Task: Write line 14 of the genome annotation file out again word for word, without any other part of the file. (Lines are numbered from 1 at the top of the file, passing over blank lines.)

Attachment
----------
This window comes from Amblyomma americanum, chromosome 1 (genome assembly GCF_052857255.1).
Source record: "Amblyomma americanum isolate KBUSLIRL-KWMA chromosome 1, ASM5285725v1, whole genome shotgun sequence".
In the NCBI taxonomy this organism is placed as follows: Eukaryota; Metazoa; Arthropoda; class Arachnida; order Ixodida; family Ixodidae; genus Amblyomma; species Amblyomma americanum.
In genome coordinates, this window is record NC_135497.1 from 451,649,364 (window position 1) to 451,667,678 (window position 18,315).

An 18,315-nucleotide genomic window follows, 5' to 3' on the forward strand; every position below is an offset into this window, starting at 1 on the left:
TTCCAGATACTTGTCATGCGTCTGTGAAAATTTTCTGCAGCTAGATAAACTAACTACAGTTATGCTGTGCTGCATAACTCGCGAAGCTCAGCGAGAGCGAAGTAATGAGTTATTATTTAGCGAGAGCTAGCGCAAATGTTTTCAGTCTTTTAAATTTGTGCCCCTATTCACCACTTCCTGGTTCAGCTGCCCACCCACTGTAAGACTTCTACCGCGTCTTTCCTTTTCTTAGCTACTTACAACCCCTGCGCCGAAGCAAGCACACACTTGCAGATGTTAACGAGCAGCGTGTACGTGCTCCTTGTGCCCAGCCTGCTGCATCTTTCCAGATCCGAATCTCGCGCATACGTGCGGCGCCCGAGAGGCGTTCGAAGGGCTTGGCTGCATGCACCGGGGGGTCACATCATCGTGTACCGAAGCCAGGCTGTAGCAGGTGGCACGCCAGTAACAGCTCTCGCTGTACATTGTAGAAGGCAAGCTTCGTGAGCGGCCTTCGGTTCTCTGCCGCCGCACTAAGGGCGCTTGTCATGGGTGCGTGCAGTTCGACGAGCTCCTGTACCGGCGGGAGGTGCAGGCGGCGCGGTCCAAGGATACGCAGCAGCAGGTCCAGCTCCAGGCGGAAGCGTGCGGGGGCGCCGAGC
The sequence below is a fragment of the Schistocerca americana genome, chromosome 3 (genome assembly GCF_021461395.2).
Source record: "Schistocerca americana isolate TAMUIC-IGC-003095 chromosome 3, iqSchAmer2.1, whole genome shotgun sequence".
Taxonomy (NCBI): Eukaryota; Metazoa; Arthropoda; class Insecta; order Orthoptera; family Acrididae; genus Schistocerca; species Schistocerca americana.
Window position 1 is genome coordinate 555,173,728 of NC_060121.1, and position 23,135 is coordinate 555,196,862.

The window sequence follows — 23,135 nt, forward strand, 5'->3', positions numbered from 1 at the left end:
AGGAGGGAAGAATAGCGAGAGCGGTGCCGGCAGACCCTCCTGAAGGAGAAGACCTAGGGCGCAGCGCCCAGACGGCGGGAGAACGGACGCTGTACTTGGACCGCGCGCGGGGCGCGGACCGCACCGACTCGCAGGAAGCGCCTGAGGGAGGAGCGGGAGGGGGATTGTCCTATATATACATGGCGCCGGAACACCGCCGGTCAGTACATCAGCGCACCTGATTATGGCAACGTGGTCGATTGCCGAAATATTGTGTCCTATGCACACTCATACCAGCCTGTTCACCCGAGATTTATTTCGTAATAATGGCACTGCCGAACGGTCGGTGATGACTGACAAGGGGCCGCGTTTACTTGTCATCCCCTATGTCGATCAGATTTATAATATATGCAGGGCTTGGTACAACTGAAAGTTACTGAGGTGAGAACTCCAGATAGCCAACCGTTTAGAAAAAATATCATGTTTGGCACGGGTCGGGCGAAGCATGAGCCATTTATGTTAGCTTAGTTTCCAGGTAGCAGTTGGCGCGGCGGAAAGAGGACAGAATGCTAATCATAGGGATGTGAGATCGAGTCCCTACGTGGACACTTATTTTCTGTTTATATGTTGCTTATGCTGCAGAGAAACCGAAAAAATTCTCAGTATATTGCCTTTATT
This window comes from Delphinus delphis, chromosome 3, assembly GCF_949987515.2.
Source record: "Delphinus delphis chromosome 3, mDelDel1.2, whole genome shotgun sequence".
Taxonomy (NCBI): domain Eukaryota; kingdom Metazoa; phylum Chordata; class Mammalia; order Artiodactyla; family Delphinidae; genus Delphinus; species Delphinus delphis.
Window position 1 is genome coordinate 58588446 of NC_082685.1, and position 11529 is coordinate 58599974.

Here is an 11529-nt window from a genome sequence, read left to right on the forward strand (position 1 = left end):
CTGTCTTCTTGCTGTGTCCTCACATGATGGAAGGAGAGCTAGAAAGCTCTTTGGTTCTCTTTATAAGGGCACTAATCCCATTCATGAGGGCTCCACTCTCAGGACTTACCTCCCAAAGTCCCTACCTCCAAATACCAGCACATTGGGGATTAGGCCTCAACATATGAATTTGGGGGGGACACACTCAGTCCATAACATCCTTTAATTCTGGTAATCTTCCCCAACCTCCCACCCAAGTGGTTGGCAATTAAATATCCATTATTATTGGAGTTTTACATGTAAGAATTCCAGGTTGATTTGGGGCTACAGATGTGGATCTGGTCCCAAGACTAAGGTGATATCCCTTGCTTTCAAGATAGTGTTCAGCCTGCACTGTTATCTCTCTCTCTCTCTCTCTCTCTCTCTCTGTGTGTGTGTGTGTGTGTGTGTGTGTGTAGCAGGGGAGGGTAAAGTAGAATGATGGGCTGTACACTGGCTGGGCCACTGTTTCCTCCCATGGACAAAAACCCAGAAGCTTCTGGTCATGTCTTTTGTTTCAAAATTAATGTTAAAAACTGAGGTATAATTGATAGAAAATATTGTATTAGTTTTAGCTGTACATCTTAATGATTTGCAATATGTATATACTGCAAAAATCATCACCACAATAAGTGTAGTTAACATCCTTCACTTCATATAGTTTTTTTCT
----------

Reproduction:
Source record: "Delphinus delphis chromosome 3, mDelDel1.2, whole genome shotgun sequence".